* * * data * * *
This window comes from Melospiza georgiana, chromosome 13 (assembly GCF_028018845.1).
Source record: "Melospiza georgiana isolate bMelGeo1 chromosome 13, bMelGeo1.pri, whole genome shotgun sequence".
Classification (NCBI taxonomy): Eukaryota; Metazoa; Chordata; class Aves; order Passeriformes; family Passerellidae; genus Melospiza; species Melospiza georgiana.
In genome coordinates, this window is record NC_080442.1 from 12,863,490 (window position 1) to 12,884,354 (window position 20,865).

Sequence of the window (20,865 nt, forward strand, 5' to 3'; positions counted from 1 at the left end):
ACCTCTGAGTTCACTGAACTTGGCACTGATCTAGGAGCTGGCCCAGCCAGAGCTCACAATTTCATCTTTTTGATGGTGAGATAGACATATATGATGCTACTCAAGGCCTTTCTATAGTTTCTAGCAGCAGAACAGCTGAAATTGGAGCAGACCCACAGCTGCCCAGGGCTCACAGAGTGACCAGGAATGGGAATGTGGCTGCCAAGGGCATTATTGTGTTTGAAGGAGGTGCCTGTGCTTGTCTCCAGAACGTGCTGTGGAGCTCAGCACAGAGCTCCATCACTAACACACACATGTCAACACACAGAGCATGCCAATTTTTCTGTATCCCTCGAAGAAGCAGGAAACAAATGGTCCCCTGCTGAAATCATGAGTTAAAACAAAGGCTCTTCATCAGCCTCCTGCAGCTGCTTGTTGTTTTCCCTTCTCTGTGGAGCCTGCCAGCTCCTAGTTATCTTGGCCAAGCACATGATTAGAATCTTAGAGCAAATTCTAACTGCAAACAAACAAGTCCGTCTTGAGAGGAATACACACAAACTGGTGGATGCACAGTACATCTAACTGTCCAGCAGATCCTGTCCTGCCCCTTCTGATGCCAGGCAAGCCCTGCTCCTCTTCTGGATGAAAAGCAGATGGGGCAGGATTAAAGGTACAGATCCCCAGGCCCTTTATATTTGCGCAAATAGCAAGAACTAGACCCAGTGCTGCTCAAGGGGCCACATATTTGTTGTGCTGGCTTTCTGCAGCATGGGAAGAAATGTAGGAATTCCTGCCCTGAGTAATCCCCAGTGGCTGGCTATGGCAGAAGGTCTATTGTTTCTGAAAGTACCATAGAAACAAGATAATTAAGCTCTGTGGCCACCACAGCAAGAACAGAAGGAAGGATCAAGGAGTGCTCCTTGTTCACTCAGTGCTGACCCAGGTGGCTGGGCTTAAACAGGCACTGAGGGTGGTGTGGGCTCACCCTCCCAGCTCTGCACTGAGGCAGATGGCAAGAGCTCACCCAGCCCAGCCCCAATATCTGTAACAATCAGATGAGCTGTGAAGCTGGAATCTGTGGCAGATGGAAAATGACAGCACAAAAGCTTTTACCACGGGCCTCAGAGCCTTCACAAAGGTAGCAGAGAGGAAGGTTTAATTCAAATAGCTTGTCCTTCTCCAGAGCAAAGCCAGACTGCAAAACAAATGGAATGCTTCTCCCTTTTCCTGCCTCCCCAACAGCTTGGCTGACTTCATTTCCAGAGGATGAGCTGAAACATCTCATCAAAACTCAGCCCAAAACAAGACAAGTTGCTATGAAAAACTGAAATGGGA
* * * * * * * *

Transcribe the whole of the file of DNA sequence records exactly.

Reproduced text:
This window comes from Melospiza georgiana, chromosome 13 (assembly GCF_028018845.1).
Source record: "Melospiza georgiana isolate bMelGeo1 chromosome 13, bMelGeo1.pri, whole genome shotgun sequence".
Classification (NCBI taxonomy): Eukaryota; Metazoa; Chordata; class Aves; order Passeriformes; family Passerellidae; genus Melospiza; species Melospiza georgiana.
In genome coordinates, this window is record NC_080442.1 from 12,863,490 (window position 1) to 12,884,354 (window position 20,865).

Sequence of the window (20,865 nt, forward strand, 5' to 3'; positions counted from 1 at the left end):
ACCTCTGAGTTCACTGAACTTGGCACTGATCTAGGAGCTGGCCCAGCCAGAGCTCACAATTTCATCTTTTTGATGGTGAGATAGACATATATGATGCTACTCAAGGCCTTTCTATAGTTTCTAGCAGCAGAACAGCTGAAATTGGAGCAGACCCACAGCTGCCCAGGGCTCACAGAGTGACCAGGAATGGGAATGTGGCTGCCAAGGGCATTATTGTGTTTGAAGGAGGTGCCTGTGCTTGTCTCCAGAACGTGCTGTGGAGCTCAGCACAGAGCTCCATCACTAACACACACATGTCAACACACAGAGCATGCCAATTTTTCTGTATCCCTCGAAGAAGCAGGAAACAAATGGTCCCCTGCTGAAATCATGAGTTAAAACAAAGGCTCTTCATCAGCCTCCTGCAGCTGCTTGTTGTTTTCCCTTCTCTGTGGAGCCTGCCAGCTCCTAGTTATCTTGGCCAAGCACATGATTAGAATCTTAGAGCAAATTCTAACTGCAAACAAACAAGTCCGTCTTGAGAGGAATACACACAAACTGGTGGATGCACAGTACATCTAACTGTCCAGCAGATCCTGTCCTGCCCCTTCTGATGCCAGGCAAGCCCTGCTCCTCTTCTGGATGAAAAGCAGATGGGGCAGGATTAAAGGTACAGATCCCCAGGCCCTTTATATTTGCGCAAATAGCAAGAACTAGACCCAGTGCTGCTCAAGGGGCCACATATTTGTTGTGCTGGCTTTCTGCAGCATGGGAAGAAATGTAGGAATTCCTGCCCTGAGTAATCCCCAGTGGCTGGCTATGGCAGAAGGTCTATTGTTTCTGAAAGTACCATAGAAACAAGATAATTAAGCTCTGTGGCCACCACAGCAAGAACAGAAGGAAGGATCAAGGAGTGCTCCTTGTTCACTCAGTGCTGACCCAGGTGGCTGGGCTTAAACAGGCACTGAGGGTGGTGTGGGCTCACCCTCCCAGCTCTGCACTGAGGCAGATGGCAAGAGCTCACCCAGCCCAGCCCCAATATCTGTAACAATCAGATGAGCTGTGAAGCTGGAATCTGTGGCAGATGGAAAATGACAGCACAAAAGCTTTTACCACGGGCCTCAGAGCCTTCACAAAGGTAGCAGAGAGGAAGGTTTAATTCAAATAGCTTGTCCTTCTCCAGAGCAAAGCCAGACTGCAAAACAAATGGAATGCTTCTCCCTTTTCCTGCCTCCCCAACAGCTTGGCTGACTTCATTTCCAGAGGATGAGCTGAAACATCTCATCAAAACTCAGCCCAAAACAAGACAAGTTGCTATGAAAAACTGAAATGGGA